The Greek island of Kos is a fascinating place steeped in history but for us it will always be remembered for the anxiety and stress caused by officialdom there.
We were checking out of Greece to go to Turkey as our 90 days visa free Schengen period was well over – due in large part to our extended Covid19 lockdown stay in Athens.
Our first preference was to stay in Greece as it was very safe compared to Turkey from a virus viewpoint, plus exploring the Greek Islands had been a long-held dream. What could be better than to do this post-lockdown when hardly anyone else was cruising this amazing part of the world?
To this end we decided to go to the Immigration department to enquire whether we would be allowed to take a day trip to Turkey leaving on our Australian/NZ passports and return on our British passports.
The port police told us that the Immigration Office was a short walk away round the bay and we would see it on the right hand-side.
It was extremely hot and by the time we had walked to the building that we thought was the Immigration Office, we were feeling sticky and uncomfortable so we were dismayed to see a big queue of people and no shade to wait in.
Fortunately it didn’t take us long to realise that this was actually a building belonging to the electricity company and we still had a way to go!
When we arrived at the ferry terminal where the Immigration Office was situated, we asked the security guard to direct us. He looked at us and said “Immigration is closed, there is nobody here” and after a phone call advised us to go to Customs which was back round the bay near to where Sunday was moored under the shadow of the 14th Century castle.
So we went round to Customs and as we walked through the door the guy at the front desk held his hand up in the universal sign meaning “Halt” and shouted “masks, masks”.
That was quite fine with us but it was a little disconcerting being yelled at in such a rough way before we had even approached within three metres of the guy (also he didn’t have a mask on and there was a glass screen between him and us. )
We asked if we could talk to someone about our visa status and suddenly the quiet office erupted into mayhem. One man (the boss we learned later) started yelling on the top of his voice – barking instructions to the staff.
A lady who, we gathered from Mr Shouty, was called Maria, came to the reception area and asked to see our bill of sale, our transit log and proof of payment for the cruising tax (tepai). For some reason she was insistent that she wanted to see the actual receipt for the tepai even though we had the certificate to prove we had paid it. All the while her boss was yelling out instructions from an out of sight cubicle (I never did get to see what he looked like!)
Eventually we remembered the Greek lawyer that had been employed on our behalf had sent us the receipt and we were able to show it on our phone.
We then asked about the possibility of returning to Greece on our British passports and before we knew it, Jonathan as skipper, was whisked off to an office and asked to list all the places we had been to in the last few years. As we had been travelling for over five years by land and by sea this was a mammoth exercise. Feeling puzzled he did his best and then said he would have to consult with me as he couldn’t recall exactly where we had been at what time.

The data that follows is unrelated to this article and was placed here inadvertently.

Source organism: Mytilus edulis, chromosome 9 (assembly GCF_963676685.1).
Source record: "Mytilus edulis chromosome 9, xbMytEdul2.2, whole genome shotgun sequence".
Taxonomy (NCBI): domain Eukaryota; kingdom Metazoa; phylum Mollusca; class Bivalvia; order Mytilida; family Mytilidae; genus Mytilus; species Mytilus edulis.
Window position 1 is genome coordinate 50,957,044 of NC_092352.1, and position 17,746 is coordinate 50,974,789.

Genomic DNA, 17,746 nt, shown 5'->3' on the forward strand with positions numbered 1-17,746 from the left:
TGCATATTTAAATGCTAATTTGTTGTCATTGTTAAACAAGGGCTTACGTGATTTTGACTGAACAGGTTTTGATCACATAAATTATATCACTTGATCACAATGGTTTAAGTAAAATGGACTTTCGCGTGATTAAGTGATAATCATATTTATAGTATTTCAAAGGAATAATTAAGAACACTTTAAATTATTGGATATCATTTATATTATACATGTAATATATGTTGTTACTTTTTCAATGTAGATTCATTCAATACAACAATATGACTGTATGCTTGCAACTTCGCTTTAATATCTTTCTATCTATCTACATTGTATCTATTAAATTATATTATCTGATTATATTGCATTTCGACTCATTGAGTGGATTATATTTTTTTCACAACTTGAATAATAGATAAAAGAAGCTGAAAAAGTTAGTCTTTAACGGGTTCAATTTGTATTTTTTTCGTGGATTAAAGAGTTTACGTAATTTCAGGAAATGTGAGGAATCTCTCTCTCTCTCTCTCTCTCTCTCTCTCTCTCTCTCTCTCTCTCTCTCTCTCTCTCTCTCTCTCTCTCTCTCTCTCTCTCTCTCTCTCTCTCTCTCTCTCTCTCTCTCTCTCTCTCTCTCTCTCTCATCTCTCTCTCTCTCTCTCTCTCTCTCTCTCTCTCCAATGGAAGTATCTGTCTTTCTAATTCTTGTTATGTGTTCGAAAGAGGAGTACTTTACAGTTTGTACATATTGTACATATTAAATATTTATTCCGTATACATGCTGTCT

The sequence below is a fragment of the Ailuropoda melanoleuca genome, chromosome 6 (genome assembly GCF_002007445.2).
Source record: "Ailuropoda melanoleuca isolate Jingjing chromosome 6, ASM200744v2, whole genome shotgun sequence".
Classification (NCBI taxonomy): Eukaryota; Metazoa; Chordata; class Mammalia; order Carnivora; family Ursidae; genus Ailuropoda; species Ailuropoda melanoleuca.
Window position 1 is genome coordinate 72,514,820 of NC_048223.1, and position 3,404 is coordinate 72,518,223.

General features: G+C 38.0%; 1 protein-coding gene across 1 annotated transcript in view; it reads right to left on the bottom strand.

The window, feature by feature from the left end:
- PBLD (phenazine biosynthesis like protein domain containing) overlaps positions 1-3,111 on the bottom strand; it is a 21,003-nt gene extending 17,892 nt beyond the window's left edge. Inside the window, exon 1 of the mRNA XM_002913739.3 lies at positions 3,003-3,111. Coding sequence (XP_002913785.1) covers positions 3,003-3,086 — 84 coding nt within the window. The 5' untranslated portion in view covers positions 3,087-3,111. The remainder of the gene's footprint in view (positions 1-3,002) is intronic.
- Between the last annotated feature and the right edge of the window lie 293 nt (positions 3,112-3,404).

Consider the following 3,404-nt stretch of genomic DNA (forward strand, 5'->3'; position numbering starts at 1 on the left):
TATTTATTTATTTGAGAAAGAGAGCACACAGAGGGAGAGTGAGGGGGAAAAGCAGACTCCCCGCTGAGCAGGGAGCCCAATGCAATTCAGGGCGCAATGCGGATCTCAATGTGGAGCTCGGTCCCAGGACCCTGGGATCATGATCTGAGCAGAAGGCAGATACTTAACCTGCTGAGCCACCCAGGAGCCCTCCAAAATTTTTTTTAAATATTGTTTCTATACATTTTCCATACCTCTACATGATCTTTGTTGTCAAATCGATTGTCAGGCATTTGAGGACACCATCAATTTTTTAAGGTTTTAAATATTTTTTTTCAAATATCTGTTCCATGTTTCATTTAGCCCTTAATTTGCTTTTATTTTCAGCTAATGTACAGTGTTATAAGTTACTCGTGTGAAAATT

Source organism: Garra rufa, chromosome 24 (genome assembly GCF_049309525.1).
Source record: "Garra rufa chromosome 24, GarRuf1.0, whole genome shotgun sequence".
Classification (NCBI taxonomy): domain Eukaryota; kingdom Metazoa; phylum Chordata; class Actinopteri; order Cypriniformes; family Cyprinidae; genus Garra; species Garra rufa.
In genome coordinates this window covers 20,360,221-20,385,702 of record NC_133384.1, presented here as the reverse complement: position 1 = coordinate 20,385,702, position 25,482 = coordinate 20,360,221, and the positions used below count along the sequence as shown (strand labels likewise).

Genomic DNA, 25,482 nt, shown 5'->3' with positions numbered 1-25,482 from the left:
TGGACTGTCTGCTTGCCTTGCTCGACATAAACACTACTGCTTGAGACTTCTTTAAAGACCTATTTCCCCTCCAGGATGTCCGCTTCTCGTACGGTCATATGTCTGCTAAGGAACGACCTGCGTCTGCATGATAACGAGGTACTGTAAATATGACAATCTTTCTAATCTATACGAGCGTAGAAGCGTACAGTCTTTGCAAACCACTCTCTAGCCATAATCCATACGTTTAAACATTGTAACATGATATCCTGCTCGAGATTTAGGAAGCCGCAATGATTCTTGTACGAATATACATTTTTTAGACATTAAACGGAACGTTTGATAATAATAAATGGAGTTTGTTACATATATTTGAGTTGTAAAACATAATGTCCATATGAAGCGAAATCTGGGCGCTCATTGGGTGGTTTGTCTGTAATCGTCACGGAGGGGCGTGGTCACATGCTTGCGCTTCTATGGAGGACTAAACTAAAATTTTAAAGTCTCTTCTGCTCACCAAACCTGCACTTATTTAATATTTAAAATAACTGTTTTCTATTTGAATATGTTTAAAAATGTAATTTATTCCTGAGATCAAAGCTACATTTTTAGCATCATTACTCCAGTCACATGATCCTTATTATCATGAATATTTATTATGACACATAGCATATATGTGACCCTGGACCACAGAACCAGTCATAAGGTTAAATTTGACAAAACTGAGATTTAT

All this while, the uncouth boss was yelling out instructions to “Maria” in Greek – often shouting (yelling) over her so we couldn’t hear her questions. It felt very threatening and uncomfortable especially as we really had no idea what was going on.
Then we received a drubbing from Mr Shouty via Maria for having been given a transit log for six months (instead of one month) as though we had been responsible for this “reprehensible behaviour.” In fact, the Customs guy in Athens had done this as a favour in the hopes we would be able to negotiate an extension to stay in Greece (due to Covid) or to leave and return using our British passports.
This transgression would have to be investigated and the Athens Customs questioned by phone we were told.
In the meantime after more excited yelling from the loud but unseen boss, the list of countries and times spent in each was copied, stamped and squirrelled away.
We left feeling mystified and none the wiser about whether we could come back to Greece on our British passports although we had gathered that right then there were no ferries going to and from Turkey so it didn’t look at all likely. We were no longer wondering if we would be given an extension to stay on in Greece – it was quite clear that this just wasn’t going to happen.
We were told that the boss would call Athens Customs about the transit log and we would have to come back the following day. Jonathan quietly suggested that he didn’t need a phone as they could probably hear him in Athens the way he was yelling.
I think that might have endeared us to “Maria” because as we left Customs she told us that it might be an idea to let our lawyer know what was happening. When we rang her she nearly had a pink fit!
“They are cat-fishing you” she said. “They know you have British passports and want to try and prove that because you have been out of Australia for a long time you are no longer a resident there and therefore liable to pay VAT on your boat in Greece, get out as soon as possible!”
We felt utterly sick. What if they impounded the boat and started the process to try and get us to pay the tax?! We knew that we legitimately didn’t have to pay in Greece as Australia is definitely still where our home is, and ultimately where we would have to pay the relevant sales tax if we entered on board Sunday but we didn’t know to what lengths Mr Shouty was prepared to go to.